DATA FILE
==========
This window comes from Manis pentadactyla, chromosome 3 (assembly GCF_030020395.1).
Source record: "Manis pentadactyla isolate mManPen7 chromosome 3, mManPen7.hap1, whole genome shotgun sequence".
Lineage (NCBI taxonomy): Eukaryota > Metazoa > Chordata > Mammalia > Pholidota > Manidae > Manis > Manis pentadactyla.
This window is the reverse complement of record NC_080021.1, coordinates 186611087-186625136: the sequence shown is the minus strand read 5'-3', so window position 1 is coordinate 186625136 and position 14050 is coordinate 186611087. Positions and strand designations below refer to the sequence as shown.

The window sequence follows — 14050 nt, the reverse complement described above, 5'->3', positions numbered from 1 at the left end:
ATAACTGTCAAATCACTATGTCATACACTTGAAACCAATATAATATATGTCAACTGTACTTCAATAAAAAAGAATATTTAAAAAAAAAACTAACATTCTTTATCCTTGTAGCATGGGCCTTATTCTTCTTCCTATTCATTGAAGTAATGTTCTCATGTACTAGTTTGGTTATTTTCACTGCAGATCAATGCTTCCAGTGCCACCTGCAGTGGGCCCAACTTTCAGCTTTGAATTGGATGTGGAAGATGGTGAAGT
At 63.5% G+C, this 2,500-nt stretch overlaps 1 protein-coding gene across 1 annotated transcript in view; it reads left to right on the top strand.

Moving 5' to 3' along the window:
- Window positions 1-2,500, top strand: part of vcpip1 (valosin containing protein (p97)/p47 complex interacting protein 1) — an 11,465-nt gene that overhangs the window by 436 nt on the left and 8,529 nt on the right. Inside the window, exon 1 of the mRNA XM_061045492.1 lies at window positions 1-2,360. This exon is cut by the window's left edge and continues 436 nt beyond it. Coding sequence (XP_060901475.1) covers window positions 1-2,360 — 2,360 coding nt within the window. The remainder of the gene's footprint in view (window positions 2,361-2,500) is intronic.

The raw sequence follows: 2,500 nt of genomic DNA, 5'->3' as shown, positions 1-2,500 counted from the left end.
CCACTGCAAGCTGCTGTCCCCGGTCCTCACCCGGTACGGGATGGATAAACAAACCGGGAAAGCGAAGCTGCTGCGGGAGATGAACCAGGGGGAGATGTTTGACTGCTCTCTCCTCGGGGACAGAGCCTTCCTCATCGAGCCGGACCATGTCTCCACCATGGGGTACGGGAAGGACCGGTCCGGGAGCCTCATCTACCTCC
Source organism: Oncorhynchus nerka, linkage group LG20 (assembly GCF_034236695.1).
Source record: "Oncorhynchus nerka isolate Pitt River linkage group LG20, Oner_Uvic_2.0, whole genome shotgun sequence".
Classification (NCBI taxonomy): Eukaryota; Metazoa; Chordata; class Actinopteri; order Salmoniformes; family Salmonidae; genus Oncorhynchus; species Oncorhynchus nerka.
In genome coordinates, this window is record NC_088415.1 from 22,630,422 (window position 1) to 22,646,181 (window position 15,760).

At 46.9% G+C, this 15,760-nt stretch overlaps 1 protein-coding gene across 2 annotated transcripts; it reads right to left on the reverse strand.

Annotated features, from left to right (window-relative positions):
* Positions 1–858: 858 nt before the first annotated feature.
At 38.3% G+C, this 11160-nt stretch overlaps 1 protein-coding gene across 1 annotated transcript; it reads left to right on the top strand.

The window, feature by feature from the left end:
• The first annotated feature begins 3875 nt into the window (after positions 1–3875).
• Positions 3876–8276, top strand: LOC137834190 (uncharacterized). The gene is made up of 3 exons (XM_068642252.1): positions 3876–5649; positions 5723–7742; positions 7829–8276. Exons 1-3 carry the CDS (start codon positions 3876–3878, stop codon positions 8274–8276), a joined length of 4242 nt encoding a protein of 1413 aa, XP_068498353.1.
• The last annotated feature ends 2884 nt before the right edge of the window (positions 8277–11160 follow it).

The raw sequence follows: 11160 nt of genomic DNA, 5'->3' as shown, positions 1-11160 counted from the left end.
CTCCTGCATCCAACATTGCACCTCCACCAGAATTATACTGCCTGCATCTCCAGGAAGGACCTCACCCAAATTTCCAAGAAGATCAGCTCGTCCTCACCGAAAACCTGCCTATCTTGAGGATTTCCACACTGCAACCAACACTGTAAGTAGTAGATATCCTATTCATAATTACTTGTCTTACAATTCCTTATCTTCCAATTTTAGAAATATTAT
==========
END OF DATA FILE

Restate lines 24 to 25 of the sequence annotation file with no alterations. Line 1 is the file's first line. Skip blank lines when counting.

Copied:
The raw sequence follows: 11160 nt of genomic DNA, 5'->3' as shown, positions 1-11160 counted from the left end.
CTCCTGCATCCAACATTGCACCTCCACCAGAATTATACTGCCTGCATCTCCAGGAAGGACCTCACCCAAATTTCCAAGAAGATCAGCTCGTCCTCACCGAAAACCTGCCTATCTTGAGGATTTCCACACTGCAACCAACACTGTAAGTAGTAGATATCCTATTCATAATTACTTGTCTTACAATTCCTTATCTTCCAATTTTAGAAATATTAT